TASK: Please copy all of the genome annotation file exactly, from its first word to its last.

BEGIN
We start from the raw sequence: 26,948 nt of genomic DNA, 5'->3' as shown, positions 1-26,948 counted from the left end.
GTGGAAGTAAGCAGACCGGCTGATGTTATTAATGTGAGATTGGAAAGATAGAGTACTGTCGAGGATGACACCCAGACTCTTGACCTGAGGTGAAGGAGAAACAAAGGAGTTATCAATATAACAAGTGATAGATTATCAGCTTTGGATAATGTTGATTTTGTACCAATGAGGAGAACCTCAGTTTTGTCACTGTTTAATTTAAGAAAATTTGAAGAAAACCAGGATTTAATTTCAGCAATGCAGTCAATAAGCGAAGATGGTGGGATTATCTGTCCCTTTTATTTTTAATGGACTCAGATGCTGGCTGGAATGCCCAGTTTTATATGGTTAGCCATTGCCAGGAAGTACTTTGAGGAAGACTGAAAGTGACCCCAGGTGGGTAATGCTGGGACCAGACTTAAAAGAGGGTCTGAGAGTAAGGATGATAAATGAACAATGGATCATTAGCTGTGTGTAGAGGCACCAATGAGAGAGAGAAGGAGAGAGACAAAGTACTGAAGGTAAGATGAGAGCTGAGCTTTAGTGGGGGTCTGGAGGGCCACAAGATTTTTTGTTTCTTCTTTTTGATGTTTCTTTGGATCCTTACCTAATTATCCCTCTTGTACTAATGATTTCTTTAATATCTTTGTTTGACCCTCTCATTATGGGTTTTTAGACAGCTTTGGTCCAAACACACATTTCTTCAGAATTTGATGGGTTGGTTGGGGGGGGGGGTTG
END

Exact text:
We start from the raw sequence: 26,948 nt of genomic DNA, 5'->3' as shown, positions 1-26,948 counted from the left end.
GTGGAAGTAAGCAGACCGGCTGATGTTATTAATGTGAGATTGGAAAGATAGAGTACTGTCGAGGATGACACCCAGACTCTTGACCTGAGGTGAAGGAGAAACAAAGGAGTTATCAATATAACAAGTGATAGATTATCAGCTTTGGATAATGTTGATTTTGTACCAATGAGGAGAACCTCAGTTTTGTCACTGTTTAATTTAAGAAAATTTGAAGAAAACCAGGATTTAATTTCAGCAATGCAGTCAATAAGCGAAGATGGTGGGATTATCTGTCCCTTTTATTTTTAATGGACTCAGATGCTGGCTGGAATGCCCAGTTTTATATGGTTAGCCATTGCCAGGAAGTACTTTGAGGAAGACTGAAAGTGACCCCAGGTGGGTAATGCTGGGACCAGACTTAAAAGAGGGTCTGAGAGTAAGGATGATAAATGAACAATGGATCATTAGCTGTGTGTAGAGGCACCAATGAGAGAGAGAAGGAGAGAGACAAAGTACTGAAGGTAAGATGAGAGCTGAGCTTTAGTGGGGGTCTGGAGGGCCACAAGATTTTTTGTTTCTTCTTTTTGATGTTTCTTTGGATCCTTACCTAATTATCCCTCTTGTACTAATGATTTCTTTAATATCTTTGTTTGACCCTCTCATTATGGGTTTTTAGACAGCTTTGGTCCAAACACACATTTCTTCAGAATTTGATGGGTTGGTTGGGGGGGGGGGTTG